The modern world, at large, is increasingly conscious of how important a sustainable wellness quotient is for increased all-round productivity and a general feel-good profile.
Contemporary lifestyle, indifferent dietary discipline, and insufficient sleep, often result in the accumulation of toxins in the body, and periodically, it is recommended that one needs to flush these toxins out.
These toxins are contrary to body metabolism and definitely are the base point to compromised immune profile. The specific toxins are not really touched upon. The methodology of toxin removal is seldom governed by empirical research and Good Clinical Practices.
Interestingly due to environmental factors, questionable Food Safety practices and compromised Food Standards, we have no choice but to be in close contact with toxins in our day to day life. It is important to note that it is the quantum and dosage which is critical, hence even water, our lifeline, becomes toxic if ingested in amounts larger than 9.5L/day.
Darwinian principles say that it is and will always be, “Survival of the Fittest”. Every species, in order to survive, constantly develops a strategy of signature biochemistry. The Species always wants to have a biochemical one-upmanship.
For example, plant species evolved toxins to protect themselves from being consumed. This is the reason why animals evolved mechanisms to process and remove toxins that get into their system. The liver is a very phenomenal miracle of biology.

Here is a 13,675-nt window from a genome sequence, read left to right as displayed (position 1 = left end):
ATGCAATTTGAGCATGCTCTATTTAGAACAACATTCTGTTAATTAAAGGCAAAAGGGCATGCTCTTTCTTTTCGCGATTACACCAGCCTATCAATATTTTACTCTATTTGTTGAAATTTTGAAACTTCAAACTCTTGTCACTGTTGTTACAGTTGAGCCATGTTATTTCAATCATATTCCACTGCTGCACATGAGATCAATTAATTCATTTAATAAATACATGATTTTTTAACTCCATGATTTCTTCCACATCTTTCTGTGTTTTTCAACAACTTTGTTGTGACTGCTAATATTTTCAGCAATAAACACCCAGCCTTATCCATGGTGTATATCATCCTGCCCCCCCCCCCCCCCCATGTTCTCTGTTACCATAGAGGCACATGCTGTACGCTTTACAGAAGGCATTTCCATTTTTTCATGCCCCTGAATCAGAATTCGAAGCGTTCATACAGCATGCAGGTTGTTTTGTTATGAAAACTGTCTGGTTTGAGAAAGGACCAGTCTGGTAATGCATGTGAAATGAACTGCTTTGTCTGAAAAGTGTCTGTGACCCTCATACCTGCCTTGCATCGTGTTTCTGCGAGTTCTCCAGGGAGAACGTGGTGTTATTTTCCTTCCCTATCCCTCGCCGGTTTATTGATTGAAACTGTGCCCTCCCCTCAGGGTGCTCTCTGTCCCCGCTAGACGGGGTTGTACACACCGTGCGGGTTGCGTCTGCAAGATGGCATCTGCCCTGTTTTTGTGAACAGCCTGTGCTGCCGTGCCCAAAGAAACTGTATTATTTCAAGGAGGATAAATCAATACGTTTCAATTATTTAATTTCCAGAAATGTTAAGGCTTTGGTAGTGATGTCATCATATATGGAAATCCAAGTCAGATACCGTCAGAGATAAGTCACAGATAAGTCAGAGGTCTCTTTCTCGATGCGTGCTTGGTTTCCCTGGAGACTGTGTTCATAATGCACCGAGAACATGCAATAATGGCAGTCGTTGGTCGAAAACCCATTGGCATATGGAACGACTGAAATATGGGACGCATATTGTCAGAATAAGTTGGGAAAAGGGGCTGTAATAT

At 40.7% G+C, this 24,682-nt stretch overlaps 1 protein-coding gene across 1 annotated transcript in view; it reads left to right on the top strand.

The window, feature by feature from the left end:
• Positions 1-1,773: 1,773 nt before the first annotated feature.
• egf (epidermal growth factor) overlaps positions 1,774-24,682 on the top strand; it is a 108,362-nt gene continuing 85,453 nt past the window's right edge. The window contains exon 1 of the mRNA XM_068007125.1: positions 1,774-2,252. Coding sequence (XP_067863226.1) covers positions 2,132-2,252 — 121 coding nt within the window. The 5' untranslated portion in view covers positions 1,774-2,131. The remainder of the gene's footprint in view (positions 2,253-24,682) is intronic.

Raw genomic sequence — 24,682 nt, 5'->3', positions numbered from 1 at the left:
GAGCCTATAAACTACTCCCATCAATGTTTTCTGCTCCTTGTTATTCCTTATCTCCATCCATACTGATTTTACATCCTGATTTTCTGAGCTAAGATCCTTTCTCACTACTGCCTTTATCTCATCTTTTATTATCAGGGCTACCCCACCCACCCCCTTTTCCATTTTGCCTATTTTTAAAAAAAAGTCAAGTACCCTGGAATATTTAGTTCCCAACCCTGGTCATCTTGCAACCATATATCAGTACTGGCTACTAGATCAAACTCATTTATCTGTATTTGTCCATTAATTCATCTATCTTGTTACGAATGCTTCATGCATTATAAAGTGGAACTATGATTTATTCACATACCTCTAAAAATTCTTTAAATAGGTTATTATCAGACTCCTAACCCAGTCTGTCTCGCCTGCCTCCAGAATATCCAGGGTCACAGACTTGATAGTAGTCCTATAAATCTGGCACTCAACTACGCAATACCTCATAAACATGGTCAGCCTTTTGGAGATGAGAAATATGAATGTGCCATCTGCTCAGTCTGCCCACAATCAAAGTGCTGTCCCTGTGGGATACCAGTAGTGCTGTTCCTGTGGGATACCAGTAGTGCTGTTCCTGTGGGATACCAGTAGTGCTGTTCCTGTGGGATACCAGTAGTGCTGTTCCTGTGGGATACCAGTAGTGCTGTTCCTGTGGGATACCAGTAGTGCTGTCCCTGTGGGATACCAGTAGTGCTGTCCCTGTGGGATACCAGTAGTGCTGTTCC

It is the intermediary site for metabolism and is a primary function of our livers, which are giant chemical factories, is to filter anything potentially toxic from the blood, metabolize it, and excrete it. Toxins are also filtered from the blood by the kidneys and excreted in the urine. A healthy liver and pair of kidneys are all most of us need to sufficiently detox.
The challenge arises when the liver or kidneys are not functionally and biochemically optimised to execute their role, or if one ingests a poison in a sufficient dose to overwhelm these organs.
In case the subject is suffering from a chronic infection, has recently undergone a surgery or is into addictive habits, the problem of toxin accumulation is compounded.
Sometimes people deliberately expose themselves to harmful levels of a drug – a good example is alcohol – and may need to be legitimately “detoxed” from that drug. Rehabilitation and deaddiction are then a follow up of the detox procedure.
The term “detox,” however, has been plagiarised for the clever commercial presentation of products of questionable quality indices and compositional details, and treatments which boast (often falsely) of cleaning up the body of the toxins accumulated. The laity falls prey to falsehoods because of insufficient knowledge which makes them vulnerable to believing in miracles that never occur.
“Detox” as a term is now being frequently attached to many regimens of questionable efficacy and grave health consequences. To optimise the sales targets, the treatment is restructured to spell out the same protocol, de novo. Interestingly, the takers are innocuous, gullible individuals in a hurry to get there.
They are characterised by insufficient knowledge and information, an emphatic purchasibility profile and a desperation of self -actualisation. All this makes them very gullible to becoming guinea pigs.
Some detox treatments include coffee enemas, with the concept that many toxins are clogged up in the colon. Other products of “colon cleanse” are intended for oral consumption. This is just as pointless as “detox” as the colon collects waste on its own; Nature has beautifully programmed it that way.